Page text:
The United States District Court for the Northern District of Illinois denied Ralph Lauren’s motion to dismiss in favor of a recipient of text messages in Hudson v. Ralph Lauren Corp. et al. Ralph Lauren now must defend the class action suit over excessive text messages.

Plaintiff Patrick Hudson alleged Ralph Lauren violated the Telephone Consumer Protection Act by sending him 188 text messages via autodialer without his consent. Ralph Lauren filed a motion to dismiss, claiming that Hudson had “pleaded himself out of court” by pleading that he consented to the messages. His amended complaint alleged that Hudson pressed “Y” to consent to “automated offers & ads” and that these messages would be “up to 6 msgs/mo.”

The Court rejected Ralph Lauren’s consent argument, citing that Hudson only consented to six messages per month and that Ralph Lauren sent messages beyond Hudson’s consent. “Because Hudson’s first amended complaint does not preclude a finding that he did not consent to all the messages Defendants sent, the Court cannot dismiss Hudson’s TCPA claim on the basis of prior express consent at this stage.”

However, the Court did grant dismissal of one of Hudson’s claims. He alleged that the messages also violated the TCPA because they did not include “opt-out instructions in each text message.” In its motion to dismiss, Ralph Lauren argued that these opt-out requirements only apply to artificial or prerecorded voice messages, such that no basis exists to find a TCPA violation for the failure to include opt-out instructions in a text message. The Court agreed and ruled that “because the plain language of [this portion of the TCPA] encompasses only voice telephone messages and Hudson identifies no other basis for imposing an opt-out requirement with respect to every text message Defendants sent Hudson, he cannot pursue a claim … .”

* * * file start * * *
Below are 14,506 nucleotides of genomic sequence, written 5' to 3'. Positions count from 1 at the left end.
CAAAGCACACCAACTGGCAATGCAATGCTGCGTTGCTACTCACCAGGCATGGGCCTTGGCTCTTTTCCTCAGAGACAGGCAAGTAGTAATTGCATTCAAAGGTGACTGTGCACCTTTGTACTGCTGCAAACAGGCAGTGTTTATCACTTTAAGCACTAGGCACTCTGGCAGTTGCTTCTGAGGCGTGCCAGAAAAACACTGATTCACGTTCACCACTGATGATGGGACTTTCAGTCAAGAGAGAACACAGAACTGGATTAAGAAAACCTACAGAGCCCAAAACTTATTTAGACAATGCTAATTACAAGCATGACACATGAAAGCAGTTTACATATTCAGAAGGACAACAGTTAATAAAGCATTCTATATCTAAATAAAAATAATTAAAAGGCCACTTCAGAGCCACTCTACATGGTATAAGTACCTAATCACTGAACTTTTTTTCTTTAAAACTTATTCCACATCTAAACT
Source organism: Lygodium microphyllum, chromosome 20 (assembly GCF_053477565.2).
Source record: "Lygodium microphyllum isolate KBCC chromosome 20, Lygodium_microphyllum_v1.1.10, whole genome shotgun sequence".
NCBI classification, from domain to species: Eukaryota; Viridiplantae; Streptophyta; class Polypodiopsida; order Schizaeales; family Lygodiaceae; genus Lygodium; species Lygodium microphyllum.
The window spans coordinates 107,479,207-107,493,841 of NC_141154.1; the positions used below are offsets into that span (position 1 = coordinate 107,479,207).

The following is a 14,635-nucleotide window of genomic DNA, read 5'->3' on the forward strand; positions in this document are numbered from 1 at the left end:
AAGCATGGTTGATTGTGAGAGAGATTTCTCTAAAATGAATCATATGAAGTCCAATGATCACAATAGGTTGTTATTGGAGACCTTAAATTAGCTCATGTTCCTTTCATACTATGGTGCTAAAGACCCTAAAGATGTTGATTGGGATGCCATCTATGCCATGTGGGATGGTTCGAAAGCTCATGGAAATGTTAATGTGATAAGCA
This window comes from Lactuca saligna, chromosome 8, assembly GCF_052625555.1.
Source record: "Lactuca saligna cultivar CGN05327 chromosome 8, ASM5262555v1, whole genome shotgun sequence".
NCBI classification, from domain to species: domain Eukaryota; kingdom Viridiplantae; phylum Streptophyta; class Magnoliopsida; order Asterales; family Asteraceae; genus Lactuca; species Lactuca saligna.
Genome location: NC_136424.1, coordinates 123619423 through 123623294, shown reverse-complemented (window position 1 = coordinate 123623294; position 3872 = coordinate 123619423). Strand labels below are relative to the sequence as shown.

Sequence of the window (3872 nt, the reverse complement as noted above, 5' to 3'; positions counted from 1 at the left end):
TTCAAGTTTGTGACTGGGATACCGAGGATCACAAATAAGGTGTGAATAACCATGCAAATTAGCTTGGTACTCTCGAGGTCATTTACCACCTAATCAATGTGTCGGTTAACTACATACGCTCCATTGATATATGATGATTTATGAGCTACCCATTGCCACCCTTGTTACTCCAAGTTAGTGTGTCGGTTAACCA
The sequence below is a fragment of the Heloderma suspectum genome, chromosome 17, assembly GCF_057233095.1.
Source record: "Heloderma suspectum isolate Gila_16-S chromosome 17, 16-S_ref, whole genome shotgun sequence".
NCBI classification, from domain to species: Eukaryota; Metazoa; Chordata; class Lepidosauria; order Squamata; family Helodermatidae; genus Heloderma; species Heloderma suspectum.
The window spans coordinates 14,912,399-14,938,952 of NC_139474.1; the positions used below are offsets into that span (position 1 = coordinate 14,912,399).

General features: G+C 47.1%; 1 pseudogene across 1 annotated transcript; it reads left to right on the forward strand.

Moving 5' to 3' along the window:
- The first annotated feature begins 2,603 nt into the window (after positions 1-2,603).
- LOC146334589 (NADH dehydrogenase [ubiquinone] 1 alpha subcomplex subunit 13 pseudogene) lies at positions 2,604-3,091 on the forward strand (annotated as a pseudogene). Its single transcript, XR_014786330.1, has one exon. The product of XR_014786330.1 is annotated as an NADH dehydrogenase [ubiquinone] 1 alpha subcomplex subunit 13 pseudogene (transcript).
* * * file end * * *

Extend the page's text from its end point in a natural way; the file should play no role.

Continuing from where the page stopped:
In light of this order, it appears that Ralph Lauren must face the customer suit over the excessive text messages. This matter demonstrates to retailers that they do not need to add opt-out language in their text messages to comply with the TCPA.